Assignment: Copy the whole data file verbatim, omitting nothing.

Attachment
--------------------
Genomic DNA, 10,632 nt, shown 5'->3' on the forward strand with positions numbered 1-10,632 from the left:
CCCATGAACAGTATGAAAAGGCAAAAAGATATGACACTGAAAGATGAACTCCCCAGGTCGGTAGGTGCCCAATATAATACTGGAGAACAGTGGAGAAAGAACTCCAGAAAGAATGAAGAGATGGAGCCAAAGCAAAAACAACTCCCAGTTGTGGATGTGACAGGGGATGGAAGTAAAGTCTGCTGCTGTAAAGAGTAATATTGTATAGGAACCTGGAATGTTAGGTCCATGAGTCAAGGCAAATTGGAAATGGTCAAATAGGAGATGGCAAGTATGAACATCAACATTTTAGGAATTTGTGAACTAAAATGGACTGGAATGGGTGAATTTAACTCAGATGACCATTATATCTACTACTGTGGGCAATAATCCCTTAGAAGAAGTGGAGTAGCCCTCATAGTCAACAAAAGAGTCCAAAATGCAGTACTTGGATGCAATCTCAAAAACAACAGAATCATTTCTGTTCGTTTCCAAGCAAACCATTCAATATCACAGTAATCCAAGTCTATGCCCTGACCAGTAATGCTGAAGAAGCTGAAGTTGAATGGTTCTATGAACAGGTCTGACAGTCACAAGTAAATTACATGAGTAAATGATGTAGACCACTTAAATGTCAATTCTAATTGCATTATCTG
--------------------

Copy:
Genomic DNA, 10,632 nt, shown 5'->3' on the forward strand with positions numbered 1-10,632 from the left:
CCCATGAACAGTATGAAAAGGCAAAAAGATATGACACTGAAAGATGAACTCCCCAGGTCGGTAGGTGCCCAATATAATACTGGAGAACAGTGGAGAAAGAACTCCAGAAAGAATGAAGAGATGGAGCCAAAGCAAAAACAACTCCCAGTTGTGGATGTGACAGGGGATGGAAGTAAAGTCTGCTGCTGTAAAGAGTAATATTGTATAGGAACCTGGAATGTTAGGTCCATGAGTCAAGGCAAATTGGAAATGGTCAAATAGGAGATGGCAAGTATGAACATCAACATTTTAGGAATTTGTGAACTAAAATGGACTGGAATGGGTGAATTTAACTCAGATGACCATTATATCTACTACTGTGGGCAATAATCCCTTAGAAGAAGTGGAGTAGCCCTCATAGTCAACAAAAGAGTCCAAAATGCAGTACTTGGATGCAATCTCAAAAACAACAGAATCATTTCTGTTCGTTTCCAAGCAAACCATTCAATATCACAGTAATCCAAGTCTATGCCCTGACCAGTAATGCTGAAGAAGCTGAAGTTGAATGGTTCTATGAACAGGTCTGACAGTCACAAGTAAATTACATGAGTAAATGATGTAGACCACTTAAATGTCAATTCTAATTGCATTATCTG